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There are many, many answers to your question, and all answers come from a slightly different standpoint. If you want a relatively recent scholarly view on scales, check out the notion of maximal evenness. Basically, it suggests that Western and non-Western scales may be constructed (both in terms of number of pitches and intervals between them) in such a ...


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In general, scales tend to have about seven notes in them, or "seven, plus/minus two". This number is believed to have to do with cognitive limitations; it would be difficult to recall more notes. On the other hand, scales with fewer notes impose more melodic and harmonic limitations. In order to answer whether or not it is a coincidence that Indian and ...


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The characteristics of a chaconne will not be the same in every time period and country. That said, generally when I see that the name of a piece is "chaconne", I expect a repeated bassline, most often a descending tetrachord (from the tonic to the dominant). I should note the similarity to a passacaglia, which also frequently makes use of a descending ...


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The repeating part is often in the bass. The Ferrari sound to me like: I, V, vi, iii (or I6),IV, V, in the key of E major. So does the Caccini, when the bass kicks in after a short intro, but in the key of B major. I didn't listen to the others to see if they were also identical.


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Seems like there is an alternation between G major and A minor (or G major and E major) regions. La Foia, the Passamezzo Antico, and Romanesca all do similar things. There are some scores of these pieces hanging around the net.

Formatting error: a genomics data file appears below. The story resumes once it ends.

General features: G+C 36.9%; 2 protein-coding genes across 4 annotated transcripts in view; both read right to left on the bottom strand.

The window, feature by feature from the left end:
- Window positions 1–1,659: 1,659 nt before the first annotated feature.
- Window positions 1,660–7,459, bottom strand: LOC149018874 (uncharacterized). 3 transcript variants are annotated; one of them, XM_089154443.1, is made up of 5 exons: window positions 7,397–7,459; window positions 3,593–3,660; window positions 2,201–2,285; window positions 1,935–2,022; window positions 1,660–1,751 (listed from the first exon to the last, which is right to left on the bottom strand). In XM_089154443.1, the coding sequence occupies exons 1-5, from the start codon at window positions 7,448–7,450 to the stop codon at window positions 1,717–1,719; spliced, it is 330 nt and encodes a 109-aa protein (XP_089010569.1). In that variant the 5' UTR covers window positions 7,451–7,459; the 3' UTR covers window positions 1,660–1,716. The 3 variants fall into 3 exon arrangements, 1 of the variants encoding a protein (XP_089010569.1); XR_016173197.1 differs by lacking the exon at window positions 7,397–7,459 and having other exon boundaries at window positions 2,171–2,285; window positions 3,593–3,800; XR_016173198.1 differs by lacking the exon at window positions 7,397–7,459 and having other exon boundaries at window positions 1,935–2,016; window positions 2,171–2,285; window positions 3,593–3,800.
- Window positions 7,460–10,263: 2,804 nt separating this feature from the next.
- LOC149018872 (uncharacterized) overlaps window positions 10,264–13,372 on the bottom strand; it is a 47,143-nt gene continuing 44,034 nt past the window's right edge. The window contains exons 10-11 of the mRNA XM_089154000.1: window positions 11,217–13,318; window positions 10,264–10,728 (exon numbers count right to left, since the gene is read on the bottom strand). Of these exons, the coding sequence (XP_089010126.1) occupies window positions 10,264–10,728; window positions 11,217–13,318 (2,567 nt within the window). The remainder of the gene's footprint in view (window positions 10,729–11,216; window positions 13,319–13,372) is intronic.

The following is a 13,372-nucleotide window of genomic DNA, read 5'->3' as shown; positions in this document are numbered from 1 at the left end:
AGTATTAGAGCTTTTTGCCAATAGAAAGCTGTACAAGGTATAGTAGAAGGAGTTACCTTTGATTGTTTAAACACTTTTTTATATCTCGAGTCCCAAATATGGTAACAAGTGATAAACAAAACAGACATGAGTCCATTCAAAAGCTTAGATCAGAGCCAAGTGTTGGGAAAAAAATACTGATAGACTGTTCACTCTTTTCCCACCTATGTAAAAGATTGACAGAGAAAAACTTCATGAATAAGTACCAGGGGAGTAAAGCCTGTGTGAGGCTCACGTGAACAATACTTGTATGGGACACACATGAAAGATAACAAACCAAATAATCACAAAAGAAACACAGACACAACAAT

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Please, listen more closely. Modern music is not a standard to decide whether or not birds are musical. They do indeed sing phrases, that have their own mode or key. Listen to finches and warblers at noon during mating season. An important thing to remember about birdsong is that it is EXTREMELY fast. Not only are the phrases being sung in a blisteringly ...


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Let's talk about the music before we talk about the metric breakdown. The piece is in cut time (2/2) and the first measure is a pickup and starts from the second beat. In cut time you would count this meter as 1 - 2 where beat 1 would be felt as a stronger beat. What this is showing in a very round about way is the note hierarchy and how it lines up with ...



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